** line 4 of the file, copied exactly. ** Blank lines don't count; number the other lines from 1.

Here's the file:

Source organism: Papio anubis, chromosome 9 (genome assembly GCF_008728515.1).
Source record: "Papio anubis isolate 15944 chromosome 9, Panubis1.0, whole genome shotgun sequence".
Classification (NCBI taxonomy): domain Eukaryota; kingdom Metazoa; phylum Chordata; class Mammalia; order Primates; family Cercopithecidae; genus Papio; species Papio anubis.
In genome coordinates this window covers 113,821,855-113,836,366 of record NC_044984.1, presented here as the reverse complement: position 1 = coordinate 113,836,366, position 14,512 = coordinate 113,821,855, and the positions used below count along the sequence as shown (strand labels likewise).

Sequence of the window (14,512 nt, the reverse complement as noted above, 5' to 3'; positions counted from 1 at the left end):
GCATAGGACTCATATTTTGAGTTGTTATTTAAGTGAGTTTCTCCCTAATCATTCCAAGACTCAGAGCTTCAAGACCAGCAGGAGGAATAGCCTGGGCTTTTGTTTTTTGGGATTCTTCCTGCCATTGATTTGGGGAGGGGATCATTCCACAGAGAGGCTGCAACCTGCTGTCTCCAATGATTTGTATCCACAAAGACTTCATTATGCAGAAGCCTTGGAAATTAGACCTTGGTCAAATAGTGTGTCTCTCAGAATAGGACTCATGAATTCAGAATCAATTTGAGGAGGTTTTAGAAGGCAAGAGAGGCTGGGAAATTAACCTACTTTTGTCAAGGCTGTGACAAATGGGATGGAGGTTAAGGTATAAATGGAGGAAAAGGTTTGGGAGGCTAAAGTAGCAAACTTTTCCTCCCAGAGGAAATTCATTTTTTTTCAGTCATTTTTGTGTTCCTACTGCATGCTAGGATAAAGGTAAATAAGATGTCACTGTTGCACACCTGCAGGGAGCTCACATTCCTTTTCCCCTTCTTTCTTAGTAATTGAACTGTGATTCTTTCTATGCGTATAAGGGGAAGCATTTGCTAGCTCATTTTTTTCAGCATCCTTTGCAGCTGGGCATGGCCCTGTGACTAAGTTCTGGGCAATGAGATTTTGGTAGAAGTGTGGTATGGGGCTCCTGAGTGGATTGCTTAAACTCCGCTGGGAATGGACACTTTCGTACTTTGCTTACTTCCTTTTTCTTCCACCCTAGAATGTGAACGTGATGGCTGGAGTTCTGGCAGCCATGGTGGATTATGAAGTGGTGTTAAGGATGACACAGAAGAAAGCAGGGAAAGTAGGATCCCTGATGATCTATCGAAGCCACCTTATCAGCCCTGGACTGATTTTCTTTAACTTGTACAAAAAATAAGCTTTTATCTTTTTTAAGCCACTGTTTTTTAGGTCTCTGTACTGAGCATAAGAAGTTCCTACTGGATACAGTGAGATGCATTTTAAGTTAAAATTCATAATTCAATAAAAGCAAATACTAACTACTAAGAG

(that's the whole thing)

In genome coordinates this window covers 113,821,855-113,836,366 of record NC_044984.1, presented here as the reverse complement: position 1 = coordinate 113,836,366, position 14,512 = coordinate 113,821,855, and the positions used below count along the sequence as shown (strand labels likewise).